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Table Of Contents  The TCP/IP Guide
 9  TCP/IP Application Layer Protocols, Services and Applications (OSI Layers 5, 6 and 7)
      9  Name Systems and TCP/IP Name Registration and Name Resolution
           9  TCP/IP Name Systems: Host Tables and Domain Name System (DNS)
                9  TCP/IP Domain Name System (DNS)
                     9  DNS Name Servers and Name Resolution
                          9  DNS Name Server Concepts and Operation

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DNS Name Server Functions, Name Server Architecture and General Operation
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DNS Name Server Types and Roles: Primary/Master, Secondary/Slave and Caching-Only Servers
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DNS Name Server Data Storage: Resource Records and Classes
(Page 1 of 4)

One of the most important jobs performed by name servers is the storage of name data. Since the authority for registering names is distributed across the internetwork using DNS, the database of name information is likewise distributed. An authoritative server is responsible for storing and managing all the information for the zones of authority it is assigned.

Each DNS server is, in essence, a type of database server. The database contains many kinds of information about the subdomains and individual devices within the domain or zone for which the server is responsible. In DNS, the database entries that contain this name information are called resource records (RRs). A specific set of RRs is associated with each node within the zone.

Binary and Text Representations of Resource Records

The entire point of DNS is to allow humans to work with names and computers to work with numbers, and we see this principle further reflected in the two very different representations that exist for the DNS resource records themselves:

  • Resource Record Field Format (Binary) Representation: Name servers are required to respond to queries for name information by sending resource records within DNS messages. Obviously, we want to do this in as efficient a way as possible, so each resource record is internally stored using a special field format that is similar to the many field formats we have seen used for messages in other protocols. All resource records use a general field format for some of their fields, and then have a unique portion that is specific to the resource record type.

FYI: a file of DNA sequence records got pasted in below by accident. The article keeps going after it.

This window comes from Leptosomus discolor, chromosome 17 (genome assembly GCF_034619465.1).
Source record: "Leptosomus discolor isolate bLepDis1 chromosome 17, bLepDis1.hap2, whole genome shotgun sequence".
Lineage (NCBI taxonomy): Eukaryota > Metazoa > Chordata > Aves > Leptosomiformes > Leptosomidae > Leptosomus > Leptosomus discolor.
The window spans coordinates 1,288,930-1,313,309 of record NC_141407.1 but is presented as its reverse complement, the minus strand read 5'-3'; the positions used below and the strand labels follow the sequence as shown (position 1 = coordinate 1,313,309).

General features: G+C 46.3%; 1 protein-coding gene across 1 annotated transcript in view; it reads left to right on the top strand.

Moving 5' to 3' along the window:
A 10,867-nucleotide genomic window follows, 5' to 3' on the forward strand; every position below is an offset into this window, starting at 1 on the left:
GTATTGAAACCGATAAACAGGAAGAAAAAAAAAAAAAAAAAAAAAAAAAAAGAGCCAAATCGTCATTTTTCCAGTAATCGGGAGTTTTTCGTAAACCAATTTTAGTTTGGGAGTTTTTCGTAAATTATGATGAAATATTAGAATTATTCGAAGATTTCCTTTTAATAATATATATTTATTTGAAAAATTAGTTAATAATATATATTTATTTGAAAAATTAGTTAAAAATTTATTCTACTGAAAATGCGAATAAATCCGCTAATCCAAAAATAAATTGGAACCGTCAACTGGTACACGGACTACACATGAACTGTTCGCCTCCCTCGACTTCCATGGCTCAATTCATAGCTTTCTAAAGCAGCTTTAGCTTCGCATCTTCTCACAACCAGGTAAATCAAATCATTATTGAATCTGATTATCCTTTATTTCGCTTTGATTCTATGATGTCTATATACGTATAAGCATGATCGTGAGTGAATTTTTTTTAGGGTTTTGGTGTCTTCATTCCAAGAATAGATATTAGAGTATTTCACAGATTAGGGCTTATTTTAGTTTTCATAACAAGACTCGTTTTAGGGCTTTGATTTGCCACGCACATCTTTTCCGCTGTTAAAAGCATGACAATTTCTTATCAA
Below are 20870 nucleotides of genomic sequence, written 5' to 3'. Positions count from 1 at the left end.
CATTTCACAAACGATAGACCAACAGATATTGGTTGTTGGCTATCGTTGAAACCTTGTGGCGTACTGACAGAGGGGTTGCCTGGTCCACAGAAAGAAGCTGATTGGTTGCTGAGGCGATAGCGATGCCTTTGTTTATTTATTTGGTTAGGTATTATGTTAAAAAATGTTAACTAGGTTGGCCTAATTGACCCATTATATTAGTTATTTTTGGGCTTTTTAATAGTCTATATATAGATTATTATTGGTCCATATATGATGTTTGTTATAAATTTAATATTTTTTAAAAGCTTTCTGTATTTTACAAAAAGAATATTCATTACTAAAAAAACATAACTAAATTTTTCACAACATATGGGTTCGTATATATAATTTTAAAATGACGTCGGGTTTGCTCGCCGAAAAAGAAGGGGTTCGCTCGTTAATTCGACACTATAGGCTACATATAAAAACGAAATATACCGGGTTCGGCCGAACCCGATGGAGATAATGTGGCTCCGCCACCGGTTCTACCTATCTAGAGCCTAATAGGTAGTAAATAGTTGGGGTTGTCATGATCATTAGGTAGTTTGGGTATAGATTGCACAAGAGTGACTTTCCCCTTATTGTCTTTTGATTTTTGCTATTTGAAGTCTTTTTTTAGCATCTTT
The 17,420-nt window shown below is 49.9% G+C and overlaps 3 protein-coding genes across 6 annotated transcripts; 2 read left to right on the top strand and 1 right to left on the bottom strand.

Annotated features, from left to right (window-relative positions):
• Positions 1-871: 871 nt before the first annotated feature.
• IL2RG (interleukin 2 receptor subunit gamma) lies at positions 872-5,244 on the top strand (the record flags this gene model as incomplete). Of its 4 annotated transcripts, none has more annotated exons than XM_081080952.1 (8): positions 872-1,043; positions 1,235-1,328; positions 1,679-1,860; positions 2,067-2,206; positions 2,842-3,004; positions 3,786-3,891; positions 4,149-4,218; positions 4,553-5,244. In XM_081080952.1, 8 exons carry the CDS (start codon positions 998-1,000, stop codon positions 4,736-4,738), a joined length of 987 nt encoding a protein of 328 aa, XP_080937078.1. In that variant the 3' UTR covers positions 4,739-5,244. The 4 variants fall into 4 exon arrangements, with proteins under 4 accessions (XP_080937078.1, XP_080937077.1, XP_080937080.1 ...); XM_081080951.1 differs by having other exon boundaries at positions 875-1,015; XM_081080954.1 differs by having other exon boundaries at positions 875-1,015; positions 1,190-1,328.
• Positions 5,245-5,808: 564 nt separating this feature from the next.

• Master File (Text) Representation: Computers are happy to exchange binary-encoded field formats and have no problem remembering that, for example, resource record type 15 corresponds to a mail exchange (MX) record. However, human administrators want to be able to quickly and easily maintain DNS information without having to remember cryptic codes or work with binary values. For this reason, DNS uses a master file format for its user-machine interface, which allows resource records to be specified in text form for easier maintenance.

Previous Topic/Section
DNS Name Server Functions, Name Server Architecture and General Operation
Previous Page
Pages in Current Topic/Section
1
234
Next Page
DNS Name Server Types and Roles: Primary/Master, Secondary/Slave and Caching-Only Servers
Next Topic/Section

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Version 3.0 - Version Date: September 20, 2005

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